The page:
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Old 10-10-2010, 06:05 PM   #1
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Newbies looking at a '98 T2475

My wonderful wife and I met some nice folks that have this Sunline that they bought new. Due to health, they cannot use it anymore, and they also cannot maintain it. The roof leaked in front, (It is now under a carport), and I am planning to just replace it. Their son has already replaced the front ceiling and floor. The home is is VERY nice shape otherwise, but I know that I will have to go thru it because it has just been sitting for a few years.. He is asking $1,000 for it and we are very interested. Do you have any info on replacing a EPDM roof?
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Old 10-10-2010, 08:38 PM   #2
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Replacing the entire roof is a very big job. You will need to remove just about everything to lay new a new membrane. And you will need to re-caulk everything up there.

There are several threads in Repairs and Maintenance about EPDM roofs, and in short, you may be much better off to use Eternabond tape and simply repair it. It may only need re-caulking with the right Dicor caulk.
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Old 10-12-2010, 01:17 PM   #3
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Thanks, Steve for your help. So, does no one ever replace their roofs? Sounds good to me. I thought that the rubber roofs deteriorated from being in the hot sun. I just don't want to have to always be repairing another part. But, I have never had one and I am learning from you. Sounds like you have repaired yours.
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Old 10-12-2010, 01:40 PM   #4
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Quote:
Originally Posted by Pogo View Post
Thanks, Steve for your help. So, does no one ever replace their roofs? Sounds good to me. I thought that the rubber roofs deteriorated from being in the hot sun. I just don't want to have to always be repairing another part. But, I have never had one and I am learning from you. Sounds like you have repaired yours.
I have not heard of anyone doing a complete replacement on a Sunline, yet. I say "yet" because the first rubber roofs are just beginning to approach 20 years of service. Someone probably has done a replacement, but it might not be documented here on SOC.

The EPDM roofs are spec'ed to last 20 years or more. Early replacement might be necessary if there is major physical damage. Yes, they are designed to slowly disintegrate, but not in 12 years. My '99's roof is still in very good shape and it has never been stored indoors.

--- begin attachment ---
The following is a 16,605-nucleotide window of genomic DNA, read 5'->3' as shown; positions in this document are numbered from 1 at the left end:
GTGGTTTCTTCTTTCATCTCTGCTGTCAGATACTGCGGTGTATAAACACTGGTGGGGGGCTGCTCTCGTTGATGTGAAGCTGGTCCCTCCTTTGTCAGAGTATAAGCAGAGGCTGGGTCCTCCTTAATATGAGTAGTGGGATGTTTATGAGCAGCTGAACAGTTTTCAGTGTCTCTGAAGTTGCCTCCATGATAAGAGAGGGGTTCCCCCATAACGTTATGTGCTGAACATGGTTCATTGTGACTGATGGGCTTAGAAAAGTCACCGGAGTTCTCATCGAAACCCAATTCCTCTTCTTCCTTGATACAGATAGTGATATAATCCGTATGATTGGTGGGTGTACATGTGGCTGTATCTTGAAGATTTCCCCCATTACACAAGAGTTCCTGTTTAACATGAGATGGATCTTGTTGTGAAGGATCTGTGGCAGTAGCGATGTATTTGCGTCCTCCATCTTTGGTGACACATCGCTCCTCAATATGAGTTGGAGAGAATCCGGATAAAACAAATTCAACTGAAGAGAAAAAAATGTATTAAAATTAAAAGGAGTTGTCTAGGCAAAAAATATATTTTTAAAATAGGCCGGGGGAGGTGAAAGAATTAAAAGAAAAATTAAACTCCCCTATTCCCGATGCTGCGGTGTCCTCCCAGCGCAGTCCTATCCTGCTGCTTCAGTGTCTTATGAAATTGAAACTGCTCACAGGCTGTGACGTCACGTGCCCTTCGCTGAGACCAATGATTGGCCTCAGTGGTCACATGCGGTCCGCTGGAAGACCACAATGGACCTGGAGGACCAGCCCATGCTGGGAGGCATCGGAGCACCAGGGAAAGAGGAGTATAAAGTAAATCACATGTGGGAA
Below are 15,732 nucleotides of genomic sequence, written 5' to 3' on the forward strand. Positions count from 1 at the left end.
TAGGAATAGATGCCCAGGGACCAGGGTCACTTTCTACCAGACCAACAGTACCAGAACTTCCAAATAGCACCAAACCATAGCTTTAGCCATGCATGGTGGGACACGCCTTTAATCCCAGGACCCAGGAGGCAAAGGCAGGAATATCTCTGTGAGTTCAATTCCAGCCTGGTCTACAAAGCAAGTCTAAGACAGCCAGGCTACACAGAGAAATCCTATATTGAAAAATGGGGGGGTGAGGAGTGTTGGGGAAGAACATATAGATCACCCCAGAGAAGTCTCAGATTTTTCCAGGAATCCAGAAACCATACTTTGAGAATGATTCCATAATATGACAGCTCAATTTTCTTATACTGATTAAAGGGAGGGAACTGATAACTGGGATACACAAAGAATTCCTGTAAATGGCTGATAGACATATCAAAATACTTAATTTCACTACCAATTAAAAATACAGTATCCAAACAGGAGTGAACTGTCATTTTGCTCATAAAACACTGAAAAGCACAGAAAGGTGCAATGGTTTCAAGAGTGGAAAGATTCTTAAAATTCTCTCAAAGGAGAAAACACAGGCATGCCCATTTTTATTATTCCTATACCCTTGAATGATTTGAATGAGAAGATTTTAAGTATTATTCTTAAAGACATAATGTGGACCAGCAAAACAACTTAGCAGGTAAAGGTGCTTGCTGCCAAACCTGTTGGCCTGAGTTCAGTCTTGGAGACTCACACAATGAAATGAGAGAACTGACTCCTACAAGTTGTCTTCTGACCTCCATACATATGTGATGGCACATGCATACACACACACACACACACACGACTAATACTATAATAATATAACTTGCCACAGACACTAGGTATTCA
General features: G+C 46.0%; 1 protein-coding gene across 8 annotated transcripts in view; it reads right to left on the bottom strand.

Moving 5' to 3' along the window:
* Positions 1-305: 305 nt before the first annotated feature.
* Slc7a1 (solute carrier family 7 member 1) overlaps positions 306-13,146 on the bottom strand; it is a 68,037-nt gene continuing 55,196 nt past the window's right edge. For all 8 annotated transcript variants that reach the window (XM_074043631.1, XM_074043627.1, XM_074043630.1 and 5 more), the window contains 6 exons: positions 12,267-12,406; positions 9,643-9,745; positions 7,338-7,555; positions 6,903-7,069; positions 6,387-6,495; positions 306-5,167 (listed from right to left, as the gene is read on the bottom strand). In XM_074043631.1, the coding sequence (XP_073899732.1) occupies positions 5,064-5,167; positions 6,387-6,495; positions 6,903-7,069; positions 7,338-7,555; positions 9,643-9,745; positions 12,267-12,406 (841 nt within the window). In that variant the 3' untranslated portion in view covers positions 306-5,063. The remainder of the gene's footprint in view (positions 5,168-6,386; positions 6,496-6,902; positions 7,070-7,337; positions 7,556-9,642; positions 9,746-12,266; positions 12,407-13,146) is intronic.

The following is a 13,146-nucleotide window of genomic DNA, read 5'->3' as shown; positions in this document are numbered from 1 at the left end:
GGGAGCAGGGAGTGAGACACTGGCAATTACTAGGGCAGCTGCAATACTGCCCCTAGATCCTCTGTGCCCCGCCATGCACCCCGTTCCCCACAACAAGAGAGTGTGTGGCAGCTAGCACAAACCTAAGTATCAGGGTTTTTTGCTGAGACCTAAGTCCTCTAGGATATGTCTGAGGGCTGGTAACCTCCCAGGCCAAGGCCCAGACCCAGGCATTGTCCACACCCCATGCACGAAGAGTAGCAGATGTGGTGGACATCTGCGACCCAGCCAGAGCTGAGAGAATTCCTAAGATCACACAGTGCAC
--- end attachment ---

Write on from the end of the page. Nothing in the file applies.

Actually, except for some minor scraping and recaulking with Dicor self-leveling caulk, it has not been repaired at all.

However, there are several threads in Repairs and Maintenance regarding repairs to the rubber roofs. Several deal with re-caulking the roof as periodic maintenance. Others are about actual repairs, usually along an edges where the roof meets the walls of the trailer.

Dicor - The Components RVs are Born With has extensive information on care, maintenance, and repairs of EPDM roofs.

rv.net may have some useful information, too. There are literally thousands of owners of all brands of RV's over there.

FWIW, even a large rip or tear in the EPDM is easily repaired with Eternabond tape and Dicor caulk. Since the EPDM is actually glued down to the substrate, it is not likely to deform very much.
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Old 10-12-2010, 01:45 PM   #5
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Separate from the roof leak, if the rest of that trailer is in very good or better condition, $1,000 is a real bargain.

The interior of our '99 looks much the same as it did when new. Probably the worst is the carpet is beginning to wear, and the vinyl floor is also showing its age a bit. The aluminum skin has picked up the inevitable small dents here and there and that is just the nature of that.

If the damage from that leak is minimal, you might just have a keeper on your hands. Even if the damage is more substantial, a number of our folks here have done major repairs like that and can easily coach you on the process.
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Old 10-13-2010, 07:31 PM   #6
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Hi Pogo

Steve helped you on the roof. Can't add a whole lot to that other then when the actual time comes, some 15 to 20 plus years they do make EPDM roof re coating products. This one I came across not to long ago that has large promise. RV Roof Repair with Liquid Roof and Liquid Rubber Never used it yet but if I ever need it, that may be the one.

However like Steve stated I doubt you are at this point yet.

If you are wood working handy you can repair the damage in the camper and if the rest of the unit is in good shape, $1,000 is not that bad. Have to watch out I myself do not end up with one of these fixer uppers... Key is get all the rot out. And any questionable wood you can treat with Wood preservation, rot repair, and restoration using epoxy resin on boats and homes. In fact you can even build up some boards as needed. It will help kill off any fungus in the wood creating a dry rot situation from starting on infected wood.

Good luck, hope this helps and post progress pics if you get it. We are glad to help and learn too as you go

John
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